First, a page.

As a bank/investor in tech companies, we talk about risk a lot. Half of our business is selling money, and the other half of it is evaluating risk. A business development person for a bank or an investor has to sell the client on why they should take their money at the suggested return, and then they need to turn around and sell the credit department or investment committee on why the return is justified for the risk being taken, and how the risks of repayment or return realization are mitigated.

No doubt lending money is risky business. A lender must evaluate the reasons a company might be unable to pay its debts. These might include overspending or underestimating the time it takes to get revenue in the door, but could also include fraud, catastrophic events, legal issues. The list is long. Once the money is out the door, the provider of the funds has little recourse to get their money back (let alone a return).  

One of the most enjoyable parts of my job is hearing the unending optimism of entrepreneurs. I love hearing about how they are going to blow the top off all of their conservatively planned targets (please never lose that!). A mentor once told me to “make sure to always shoot for the moon, and even if you miss it, you'll still be floating with the stars.” Don’t judge my correctness in astronomy – the point is that it's important to have lofty and aspirational targets. Just know that it is worth having a back-pocket guide that explains all of the potential risk factors affecting your ability to execute your moon shot and where you might land should these factors be at play.

There's some science to the assignment of risk in lending. Banks use a “risk grid” that looks at several categories in order to assign a risk factor to your business, to price accordingly and decide whether to invest or not. Those categories include:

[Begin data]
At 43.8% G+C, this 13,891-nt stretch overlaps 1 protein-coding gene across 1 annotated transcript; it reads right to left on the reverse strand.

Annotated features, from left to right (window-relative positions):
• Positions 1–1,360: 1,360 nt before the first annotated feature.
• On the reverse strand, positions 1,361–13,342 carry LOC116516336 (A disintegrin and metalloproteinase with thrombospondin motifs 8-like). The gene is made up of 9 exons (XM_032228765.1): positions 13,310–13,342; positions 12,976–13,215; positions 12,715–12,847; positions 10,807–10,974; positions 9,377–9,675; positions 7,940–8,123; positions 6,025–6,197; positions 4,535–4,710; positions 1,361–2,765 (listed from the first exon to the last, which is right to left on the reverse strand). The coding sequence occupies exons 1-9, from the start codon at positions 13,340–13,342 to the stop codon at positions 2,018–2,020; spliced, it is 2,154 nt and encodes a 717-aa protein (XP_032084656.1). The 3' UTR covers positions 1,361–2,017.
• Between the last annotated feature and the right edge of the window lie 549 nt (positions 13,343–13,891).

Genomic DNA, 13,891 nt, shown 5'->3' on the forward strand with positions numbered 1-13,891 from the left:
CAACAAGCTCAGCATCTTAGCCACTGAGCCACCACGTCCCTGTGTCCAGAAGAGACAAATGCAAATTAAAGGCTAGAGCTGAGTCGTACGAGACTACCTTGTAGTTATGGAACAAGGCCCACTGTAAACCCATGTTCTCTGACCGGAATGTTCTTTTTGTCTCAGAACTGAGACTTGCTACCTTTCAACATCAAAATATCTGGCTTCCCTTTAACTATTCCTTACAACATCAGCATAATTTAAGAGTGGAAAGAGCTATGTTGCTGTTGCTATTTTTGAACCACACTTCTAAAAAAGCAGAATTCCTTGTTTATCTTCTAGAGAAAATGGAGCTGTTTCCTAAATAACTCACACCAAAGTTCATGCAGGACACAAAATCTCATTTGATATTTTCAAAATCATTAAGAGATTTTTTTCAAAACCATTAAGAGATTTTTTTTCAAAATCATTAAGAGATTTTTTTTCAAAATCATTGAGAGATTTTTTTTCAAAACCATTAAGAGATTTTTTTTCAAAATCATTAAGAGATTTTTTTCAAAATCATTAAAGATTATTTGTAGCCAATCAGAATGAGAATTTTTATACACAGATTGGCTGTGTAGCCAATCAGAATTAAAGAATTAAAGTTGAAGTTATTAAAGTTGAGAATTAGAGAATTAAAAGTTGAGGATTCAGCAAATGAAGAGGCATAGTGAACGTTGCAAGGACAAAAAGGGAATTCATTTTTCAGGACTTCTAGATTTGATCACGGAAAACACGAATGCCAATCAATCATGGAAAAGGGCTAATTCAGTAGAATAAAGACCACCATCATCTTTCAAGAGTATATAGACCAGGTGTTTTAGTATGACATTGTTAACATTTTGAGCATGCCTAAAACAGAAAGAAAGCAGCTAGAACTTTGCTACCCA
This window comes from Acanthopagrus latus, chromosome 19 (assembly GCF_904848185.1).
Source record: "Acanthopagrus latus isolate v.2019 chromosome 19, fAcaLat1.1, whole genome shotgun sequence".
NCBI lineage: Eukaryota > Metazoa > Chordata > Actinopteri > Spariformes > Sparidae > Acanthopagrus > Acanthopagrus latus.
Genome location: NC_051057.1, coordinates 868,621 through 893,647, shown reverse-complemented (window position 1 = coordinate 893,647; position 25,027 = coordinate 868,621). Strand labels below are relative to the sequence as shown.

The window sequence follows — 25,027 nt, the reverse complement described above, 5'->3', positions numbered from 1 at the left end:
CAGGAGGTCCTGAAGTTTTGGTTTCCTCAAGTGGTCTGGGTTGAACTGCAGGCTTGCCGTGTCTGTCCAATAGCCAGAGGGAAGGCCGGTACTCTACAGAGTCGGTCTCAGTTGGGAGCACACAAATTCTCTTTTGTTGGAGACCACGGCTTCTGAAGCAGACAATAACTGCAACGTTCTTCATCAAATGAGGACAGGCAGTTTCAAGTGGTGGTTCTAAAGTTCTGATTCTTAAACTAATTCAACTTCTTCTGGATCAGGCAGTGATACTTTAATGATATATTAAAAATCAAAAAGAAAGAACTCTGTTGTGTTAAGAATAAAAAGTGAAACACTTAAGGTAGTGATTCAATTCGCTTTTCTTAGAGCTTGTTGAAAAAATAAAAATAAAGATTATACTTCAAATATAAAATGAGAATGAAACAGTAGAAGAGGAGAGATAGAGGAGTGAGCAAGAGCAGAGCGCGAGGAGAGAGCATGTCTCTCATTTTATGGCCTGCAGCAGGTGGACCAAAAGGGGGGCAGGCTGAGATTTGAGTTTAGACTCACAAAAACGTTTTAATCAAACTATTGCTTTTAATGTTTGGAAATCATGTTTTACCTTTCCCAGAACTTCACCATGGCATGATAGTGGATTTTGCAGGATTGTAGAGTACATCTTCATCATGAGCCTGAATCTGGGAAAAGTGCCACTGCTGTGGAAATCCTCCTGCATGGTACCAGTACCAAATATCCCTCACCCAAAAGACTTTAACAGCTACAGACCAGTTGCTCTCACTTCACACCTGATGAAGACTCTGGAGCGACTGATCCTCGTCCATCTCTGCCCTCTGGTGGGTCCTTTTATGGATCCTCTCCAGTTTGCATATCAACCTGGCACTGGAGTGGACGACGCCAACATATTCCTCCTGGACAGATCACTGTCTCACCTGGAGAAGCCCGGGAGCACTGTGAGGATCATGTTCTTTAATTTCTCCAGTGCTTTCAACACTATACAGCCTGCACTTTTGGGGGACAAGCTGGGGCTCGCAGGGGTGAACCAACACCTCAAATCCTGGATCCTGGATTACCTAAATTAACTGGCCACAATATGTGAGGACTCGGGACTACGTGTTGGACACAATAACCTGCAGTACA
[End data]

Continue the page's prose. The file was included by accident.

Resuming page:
Financial Strength: What does the balance sheet look like? What are the financial ratios and metrics? How much coverage does a client have to pay bills? What is their revenue growth rate matched against their expenses? What type of liabilities are current and long term? Where are other sources of capital going to come from?

 Business Strength: How long has the client’s business been around? What industry are they in and are there any trends positive or negative? Do they have diverse and good-paying clients or is there any concentration risk. How long are their customer contracts? Is there additional funding in the space?

Management Strength: What is the creditworthiness of the leaders? How do they handle money? What industry experience do they have? What management experience do they have?

History: Is there a proven track record? Did the business achieve what its leaders said it would achieve? Has the business historically been able to attract investors/advisors and pay its bills?

Equity investing, on the other hand, is very different and uses far more judgement, assumptions and peer review. Investors in organized funds typically do a ton of due diligence and present their findings to a diverse investment committee to make decisions. One of the many differences in equity investing however, is that not only does an investor have to define, agree and accept the risks associated with a deal, there's also an opportunity cost to selecting the “right” company to invest in, since the resources in a fund are typically finite (by contrast, if a lender’s opportunity isn't too risky, the same constraint doesn’t exist).

Additionally, equity investors in tech companies are looking at:

Technology risk: Most funds have a domain expertise and can evaluate if the technology is likely to make it to market in a valuable and marketable way.

Market risk: Is the market big enough, ready to adopt, affected by external environmental factors? Who are the competitive players?

Additional investment risk: A company often needs to be able to attract additional investment in order to realize a return and continue to grow the business. Will it continue growing fast enough and be in a place where additional investors will want to take out early investors at a premium?

Ownership risk: Can an investor get to an ownership position they feel comfortable with now and will they be happy with expected dilution in the future?

In the end, a lender or investor wants to believe in your business as much as you do and help you turn it into something bigger. But risk management is a core component of what makes banks and investors able to keep writing cheques – food for thought as you're creating your risk mitigation story to pitch to your friendly bankers and investors.

In an upcoming article we'll discuss “pricing for risk” and the risk/return paradox.